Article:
The Rev. Jerome A. Parker, like many pastors, spends a great deal of his time trying to help people cope with stress in their lives.
Now, he is taking steps to help train others to fill the role of pastoral counselor via a graduate-level curriculum accredited through Friends International Christian University. Parker’s ministry, World Harvest Christian Church, recently became an affiliate of the Merced, Calif.–based university. They are now set to begin offering classes for a graduate degree in pastoral counseling at the end of the month.
Classes will be held at World Harvest Training Institute, 989 N. Portage Path in Akron.
Parker, who earned his doctor of ministry degree at Friends, serves as president of the local institute. He is also an adjunct professor at Friends and will teach at the Akron location.
“The Lord put it on my heart to provide education that will equip people in the area of counseling,” he said. “People are drained. They are dealing with job loss, divorce, wayward children, and a host of other issues that are creating internal turmoil and the stress is leaving them without hope. We have to rebuild the emotional and mental state of people and there aren’t enough counselors to meet the need.”
The degree being offered at World Harvest has five tracks of counseling specialization: addictions and recovery; child and adolescent; crisis and trauma; grief and loss; and marriage and family counseling. It requires the completion of 30 units.
Cost for completing the curriculum is $3,600 (or $120 per unit). There is also a $110 application and registration fee and the base cost does not include books. Monthly payment plans are available.
The course of study begins with an introduction to biblical counseling, which includes the exploration of overcoming depression, surviving sexual abuse, using spiritual gifts in counseling and helping others find significance.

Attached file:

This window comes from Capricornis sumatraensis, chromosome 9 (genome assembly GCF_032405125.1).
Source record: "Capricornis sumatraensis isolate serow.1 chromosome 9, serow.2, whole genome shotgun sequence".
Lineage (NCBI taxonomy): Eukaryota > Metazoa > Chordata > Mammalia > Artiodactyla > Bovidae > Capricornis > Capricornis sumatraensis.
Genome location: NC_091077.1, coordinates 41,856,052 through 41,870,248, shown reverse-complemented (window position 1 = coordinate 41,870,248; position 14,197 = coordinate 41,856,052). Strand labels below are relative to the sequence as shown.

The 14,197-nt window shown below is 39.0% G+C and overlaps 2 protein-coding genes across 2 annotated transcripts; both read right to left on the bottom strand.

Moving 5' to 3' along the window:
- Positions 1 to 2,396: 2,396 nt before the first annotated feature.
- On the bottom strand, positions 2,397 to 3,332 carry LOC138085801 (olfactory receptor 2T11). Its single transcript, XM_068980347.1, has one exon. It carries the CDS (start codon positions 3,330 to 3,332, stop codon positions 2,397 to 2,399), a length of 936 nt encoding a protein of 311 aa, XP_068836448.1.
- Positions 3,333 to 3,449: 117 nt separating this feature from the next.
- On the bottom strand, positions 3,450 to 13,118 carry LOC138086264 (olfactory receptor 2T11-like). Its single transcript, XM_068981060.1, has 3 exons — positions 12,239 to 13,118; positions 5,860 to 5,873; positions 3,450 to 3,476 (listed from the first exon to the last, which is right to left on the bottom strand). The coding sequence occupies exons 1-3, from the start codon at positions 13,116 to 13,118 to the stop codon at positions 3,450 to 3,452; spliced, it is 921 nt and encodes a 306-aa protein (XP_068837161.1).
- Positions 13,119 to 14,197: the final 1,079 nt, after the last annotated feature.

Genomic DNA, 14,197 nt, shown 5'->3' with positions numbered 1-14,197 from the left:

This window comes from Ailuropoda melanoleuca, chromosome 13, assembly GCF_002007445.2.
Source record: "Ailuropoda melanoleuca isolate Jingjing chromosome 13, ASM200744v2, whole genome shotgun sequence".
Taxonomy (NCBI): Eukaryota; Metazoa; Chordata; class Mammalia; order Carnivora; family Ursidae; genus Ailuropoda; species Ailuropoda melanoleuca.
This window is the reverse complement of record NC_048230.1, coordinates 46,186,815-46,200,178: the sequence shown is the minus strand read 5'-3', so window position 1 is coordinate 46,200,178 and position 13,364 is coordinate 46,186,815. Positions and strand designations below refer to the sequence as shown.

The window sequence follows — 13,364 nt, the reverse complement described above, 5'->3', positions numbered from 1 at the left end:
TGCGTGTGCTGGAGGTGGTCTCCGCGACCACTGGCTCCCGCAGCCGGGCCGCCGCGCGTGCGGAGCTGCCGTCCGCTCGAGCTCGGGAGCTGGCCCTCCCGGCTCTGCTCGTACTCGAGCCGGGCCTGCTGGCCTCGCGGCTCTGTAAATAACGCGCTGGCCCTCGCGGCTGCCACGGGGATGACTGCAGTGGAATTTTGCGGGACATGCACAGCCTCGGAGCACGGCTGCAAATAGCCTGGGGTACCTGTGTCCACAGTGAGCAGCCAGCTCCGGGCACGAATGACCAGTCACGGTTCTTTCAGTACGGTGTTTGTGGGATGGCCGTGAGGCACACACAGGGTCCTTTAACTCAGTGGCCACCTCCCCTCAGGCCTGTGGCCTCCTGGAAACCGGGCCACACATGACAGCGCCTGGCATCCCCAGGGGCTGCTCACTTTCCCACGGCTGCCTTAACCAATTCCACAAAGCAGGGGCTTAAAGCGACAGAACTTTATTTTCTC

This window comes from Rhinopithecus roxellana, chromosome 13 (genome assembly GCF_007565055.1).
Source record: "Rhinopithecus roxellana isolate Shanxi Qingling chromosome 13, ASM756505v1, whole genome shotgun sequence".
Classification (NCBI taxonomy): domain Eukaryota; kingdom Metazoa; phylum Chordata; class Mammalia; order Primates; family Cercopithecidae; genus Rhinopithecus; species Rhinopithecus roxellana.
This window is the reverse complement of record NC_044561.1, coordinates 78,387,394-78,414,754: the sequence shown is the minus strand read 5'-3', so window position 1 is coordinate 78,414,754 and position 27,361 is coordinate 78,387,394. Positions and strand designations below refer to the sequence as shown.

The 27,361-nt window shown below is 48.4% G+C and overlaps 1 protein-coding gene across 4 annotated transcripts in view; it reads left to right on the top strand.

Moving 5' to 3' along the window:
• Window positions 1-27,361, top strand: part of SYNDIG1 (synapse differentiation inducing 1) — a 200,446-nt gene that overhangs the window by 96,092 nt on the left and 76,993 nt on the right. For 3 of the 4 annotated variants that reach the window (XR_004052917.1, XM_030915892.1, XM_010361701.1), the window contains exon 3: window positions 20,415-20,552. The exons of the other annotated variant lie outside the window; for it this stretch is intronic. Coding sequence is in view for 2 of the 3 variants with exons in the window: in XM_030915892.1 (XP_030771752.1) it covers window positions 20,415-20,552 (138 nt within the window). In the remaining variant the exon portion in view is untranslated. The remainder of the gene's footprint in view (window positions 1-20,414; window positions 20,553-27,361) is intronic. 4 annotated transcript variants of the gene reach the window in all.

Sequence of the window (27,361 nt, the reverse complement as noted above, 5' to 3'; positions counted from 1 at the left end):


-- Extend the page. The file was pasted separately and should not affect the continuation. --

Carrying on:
It progresses to include classes on faith and life; marriage and family; challenging issues in biblical counseling; emerging issues in biblical counseling; and legal, ethical and liability issues in biblical counseling.
Friends International Christian University is accredited by ACI (Accrediting Commission International for Schools, Colleges and Theological Seminaries). It is not accredited by the U.S. Department of Education or the Council for Higher Education Accreditation.
Sarasota, Fla.–based ACI represents more than 100 institutions on five continents and in 11 countries and 27 states.
Friends International President Melinda F. Michaelson-Thomas said the goal of the university is to provide specialized education for Christians. In fact, the school requires students to be a member of the body of Christ.
Michaelson-Thomas said the university’s student population includes people with degrees in law, medicine and psychology who enroll with Friends to answer a call placed on their lives by God.
Among the school’s alumni is Bishop T.D. Jakes, whose dissertation Woman Thou Art Loosed was published as a self-help novel that made the New York Times best-seller list and was adapted into a stage play and movie.
“We prepare people to work in the kingdom and in the body of Christ,” Michaelson-Thomas said. “Our goal is to teach each student what will help them in their calling. We are a private church school that offers specialized education. Our objective at our WHTI affiliate is to train Christian counselors.”